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Action movies, particularly during the adrenaline-pumping chase sequences, the action packed excursions, or daredevil stunts, all seem somewhat incomplete without a gun, or rather… a bullet.
In fact, due to the popularity and power of a bullet in flight, there have been many movies and shows that demonstrate the movement of a bullet fired from a gun, in ultra slow motion, so that viewers can trace the path of a bullet as soon as it leaves the muzzle to when it finally strikes its intended target.
This fascination with bullets has made people shoot everything from weather balloons and fruit to pieces of wood and panels of glass, but many curious minds have also wondered something else: What would it be like to shoot a bullet in space?
Pull the Trigger
Firing a bullet is not much different in space than it is on Earth. The process of shooting, at least, is exactly the same. However, it is the journey of the bullet that is dramatically different.
So, the first major difference is the built-in silencer for the gun. No sound of the gunshot.
Mr. Newton at Work
Now, for the more interesting phenomenon… When you are on Earth and fire a bullet (say using a rifle), there is a recoil from the gun. This is due to Newton’s third law of motion: for every action, there is an equal and opposite reaction. Therefore, when you fire the bullet and it goes forward, it exerts a force of the same magnitude in the opposite direction of its motion, namely backwards. This is why you feel a sudden and violent force pushing back on your shoulder when you fire (those who are not used to this kickback can often get injured).
Even after being impacted by such a strong force, your feet stay on the ground thanks to the force of gravity. The gravitational pull of Earth keeps you standing upright on the ground, preventing you from flying backwards in the opposite direction of the bullet. However, since there is no force of gravity to hold you in place in space, what would happen?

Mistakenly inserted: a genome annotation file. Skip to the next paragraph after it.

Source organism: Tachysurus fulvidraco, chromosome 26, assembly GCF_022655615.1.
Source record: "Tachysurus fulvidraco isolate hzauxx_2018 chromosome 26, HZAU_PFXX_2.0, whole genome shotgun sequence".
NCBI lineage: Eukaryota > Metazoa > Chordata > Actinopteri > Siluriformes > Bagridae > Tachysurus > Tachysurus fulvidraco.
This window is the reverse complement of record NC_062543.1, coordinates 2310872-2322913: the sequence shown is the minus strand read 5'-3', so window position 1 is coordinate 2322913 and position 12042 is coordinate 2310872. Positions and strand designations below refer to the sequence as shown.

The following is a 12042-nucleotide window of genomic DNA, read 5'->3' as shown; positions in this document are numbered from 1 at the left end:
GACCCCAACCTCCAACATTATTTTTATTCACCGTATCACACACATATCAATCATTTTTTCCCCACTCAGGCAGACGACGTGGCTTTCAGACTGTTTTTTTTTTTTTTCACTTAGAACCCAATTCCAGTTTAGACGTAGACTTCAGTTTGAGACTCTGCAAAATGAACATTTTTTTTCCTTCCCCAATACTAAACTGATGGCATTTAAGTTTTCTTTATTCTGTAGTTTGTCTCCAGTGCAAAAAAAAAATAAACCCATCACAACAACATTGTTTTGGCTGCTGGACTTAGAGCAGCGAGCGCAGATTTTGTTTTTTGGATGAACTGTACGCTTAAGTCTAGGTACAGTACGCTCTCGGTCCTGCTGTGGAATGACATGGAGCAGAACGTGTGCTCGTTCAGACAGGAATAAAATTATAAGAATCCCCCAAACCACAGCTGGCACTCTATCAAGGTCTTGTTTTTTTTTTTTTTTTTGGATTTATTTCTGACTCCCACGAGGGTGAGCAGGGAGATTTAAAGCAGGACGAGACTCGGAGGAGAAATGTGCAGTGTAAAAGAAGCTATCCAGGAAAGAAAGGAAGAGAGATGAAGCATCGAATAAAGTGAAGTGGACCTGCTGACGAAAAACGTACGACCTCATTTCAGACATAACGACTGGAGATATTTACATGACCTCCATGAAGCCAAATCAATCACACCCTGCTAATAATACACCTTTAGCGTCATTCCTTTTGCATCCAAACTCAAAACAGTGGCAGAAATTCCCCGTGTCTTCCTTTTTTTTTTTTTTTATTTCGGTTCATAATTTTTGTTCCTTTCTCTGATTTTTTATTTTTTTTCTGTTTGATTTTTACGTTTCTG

Yes, you’d begin flying in the opposite direction of the bullet’s motion. Does that sound like a good idea to you?
Dear Back, Be Careful!
The common phrase, ‘I’ve got your back’ takes on a special meaning in space.
When fired at a perfect horizontal alignment with the orbit of a planet, the bullet you fire can travel forward, be caught in the orbital swing, and then come around to hit the shooter in the back of his body.
It seems pretty unbelievable, but if the conditions are perfect, firing a gun might not be healthiest idea for the shooter. This seemingly one-in-a-million chance is because objects in the orbit of a planet experience a weak gravitational force exerted by the planet; therefore, they may be in a state of constant motion and ultimately hit the shooter after completing one revolution around the planet.
Although the conditions would have to be accurate to an insanely high degree for this to happen, it is certainly not impossible. However, I ‘m sure that the person firing the bullet wouldn’t try to make the conditions that perfect.
Distance Traveled by the Bullet
Although the speed of the bullet would be relatively the same as its speed on Earth, the distance it travels would be very, very different.
On Earth, you could expect a bullet to travel a few miles before falling to the ground, because the force of gravity from the Earth is acting on it, pulling it down to the ground and robbing it of its much-needed energy to continue flying. In space, however, you can expect the bullet to go on and on, possibly forever, since there is no strong force acting to pull it down or slow it down. The vacuum of space also doesn’t have friction to slow the speed or alter the course of the bullet. Finally, since the universe is expanding at a rapid rate, the bullet would keep traveling for an infinite amount of time unless it hits something that slows it down or stops it.